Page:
What’s in a name? Financial Planner? Wealth Manager? Portfolio Services? IFA? Adviser? Investment Manager?
HMRC Menu of Services VAT Supply Description VAT liability Execution only Buying or selling securities on a client’s instructions, but Exempt without offering advice on the transaction. Advice General financial or investment advice that is not Taxable provided as part of a complete service that includes an exempt financial service. Intermediation Providing advice and acting between the client and the Exempt or provider to arrange a contract for the provision of ‘Advised sales’ financial services, whether or not it is completed. Discretionary (Portfolio) A securities-based asset management service, whereby Taxableinvestment management the adviser on his own discretion takes decisions on the purchase and sale of securities and implements those decisions by buying and selling the securities, and without obtaining prior instruction from the client.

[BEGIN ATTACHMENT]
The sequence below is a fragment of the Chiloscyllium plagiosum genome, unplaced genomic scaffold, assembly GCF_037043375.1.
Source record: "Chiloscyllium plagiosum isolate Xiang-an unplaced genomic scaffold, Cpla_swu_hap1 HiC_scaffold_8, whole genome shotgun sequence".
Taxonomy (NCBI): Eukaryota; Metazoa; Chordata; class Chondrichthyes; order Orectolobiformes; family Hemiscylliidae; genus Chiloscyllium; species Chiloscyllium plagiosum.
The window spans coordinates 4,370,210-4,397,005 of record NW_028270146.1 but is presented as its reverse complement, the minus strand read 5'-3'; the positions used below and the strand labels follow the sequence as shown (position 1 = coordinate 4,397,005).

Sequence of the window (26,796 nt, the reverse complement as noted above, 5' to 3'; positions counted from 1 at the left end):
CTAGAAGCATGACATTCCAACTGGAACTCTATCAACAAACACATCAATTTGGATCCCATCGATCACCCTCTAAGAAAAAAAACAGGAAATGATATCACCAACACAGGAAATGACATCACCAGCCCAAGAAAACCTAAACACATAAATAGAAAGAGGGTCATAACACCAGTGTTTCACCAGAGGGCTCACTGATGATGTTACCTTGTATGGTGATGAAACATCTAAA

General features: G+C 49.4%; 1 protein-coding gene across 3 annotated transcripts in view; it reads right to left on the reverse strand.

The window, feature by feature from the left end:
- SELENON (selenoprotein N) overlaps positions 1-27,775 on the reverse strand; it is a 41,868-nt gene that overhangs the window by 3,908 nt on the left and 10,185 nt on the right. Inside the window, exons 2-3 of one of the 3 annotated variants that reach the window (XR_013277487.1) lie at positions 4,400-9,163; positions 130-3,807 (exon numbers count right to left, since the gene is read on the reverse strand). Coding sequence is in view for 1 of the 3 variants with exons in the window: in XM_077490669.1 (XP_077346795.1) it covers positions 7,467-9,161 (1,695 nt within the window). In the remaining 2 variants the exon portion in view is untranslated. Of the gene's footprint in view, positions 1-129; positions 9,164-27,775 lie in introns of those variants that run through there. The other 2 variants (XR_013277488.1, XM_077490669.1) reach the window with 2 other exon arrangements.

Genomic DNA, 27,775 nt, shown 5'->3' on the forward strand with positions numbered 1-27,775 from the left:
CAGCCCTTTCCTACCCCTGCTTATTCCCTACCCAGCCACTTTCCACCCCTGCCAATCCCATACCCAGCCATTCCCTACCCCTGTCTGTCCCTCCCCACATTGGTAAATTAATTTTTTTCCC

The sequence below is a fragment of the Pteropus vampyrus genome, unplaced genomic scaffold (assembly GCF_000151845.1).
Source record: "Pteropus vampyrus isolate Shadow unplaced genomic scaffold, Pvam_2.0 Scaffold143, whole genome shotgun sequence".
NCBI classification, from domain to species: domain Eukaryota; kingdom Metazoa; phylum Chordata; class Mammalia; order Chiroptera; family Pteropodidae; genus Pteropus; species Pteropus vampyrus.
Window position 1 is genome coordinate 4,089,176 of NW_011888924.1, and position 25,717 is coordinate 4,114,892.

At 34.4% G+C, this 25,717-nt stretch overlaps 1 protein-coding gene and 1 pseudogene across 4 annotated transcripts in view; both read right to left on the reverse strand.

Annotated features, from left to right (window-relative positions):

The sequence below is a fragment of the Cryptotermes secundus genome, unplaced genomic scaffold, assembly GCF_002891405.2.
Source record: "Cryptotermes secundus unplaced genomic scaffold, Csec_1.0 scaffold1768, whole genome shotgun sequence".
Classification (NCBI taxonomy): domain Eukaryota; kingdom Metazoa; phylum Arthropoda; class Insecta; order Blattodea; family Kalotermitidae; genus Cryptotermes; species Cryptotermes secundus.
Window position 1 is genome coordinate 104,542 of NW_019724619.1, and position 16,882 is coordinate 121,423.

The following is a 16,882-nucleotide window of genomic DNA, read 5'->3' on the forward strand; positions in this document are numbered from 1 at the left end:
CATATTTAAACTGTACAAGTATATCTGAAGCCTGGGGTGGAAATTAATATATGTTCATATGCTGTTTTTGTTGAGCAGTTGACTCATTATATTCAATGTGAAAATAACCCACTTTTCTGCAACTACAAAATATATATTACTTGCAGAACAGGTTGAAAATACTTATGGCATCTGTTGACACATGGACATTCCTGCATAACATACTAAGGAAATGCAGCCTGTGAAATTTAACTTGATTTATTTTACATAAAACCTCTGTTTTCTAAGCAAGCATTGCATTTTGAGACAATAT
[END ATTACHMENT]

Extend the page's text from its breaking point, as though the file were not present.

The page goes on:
Concept of the door remaining open to ArrangingIn most cases the Adviser will be using both the permissions of Advising andArranging and therefore the supply is exempt as this is intermediation. This is also thecase even if the transaction agreed to fails. Intermediation/Negotiation Customers Providers Seeking Seeking Financial customers products Advising on Arranging Investments FSA Permissions in use
When the door to arranging is closed or closes• When the service is very clearly only ever involves the advice permission and the service would never use the Arranging Permission. Examples of this would be when the service clearly offers to provide a Financial Plan but there is no requirement to arrange any product. This would not be exempt. The door was never open.• Where for some reason the intermediation process cannot be completed e.g. the adviser decided as part of his advice that he is not the best person to do the arranging. The door has now closed and the supply is no longer exempt. The adviser may now set a new piece of supply which will not be exempt e.g. when he recommends a discretionary manager. The adviser in this case is now involved in intermediating a service which is not itself exempt i.e. investment management– the intermediation chain is broken. In this case the discretionary manager is taking on the arranging and dealing role.
ExamplesThere are numerous examples in the Professional DirectionThe Vat treatment in these examples have been discussed with HMRC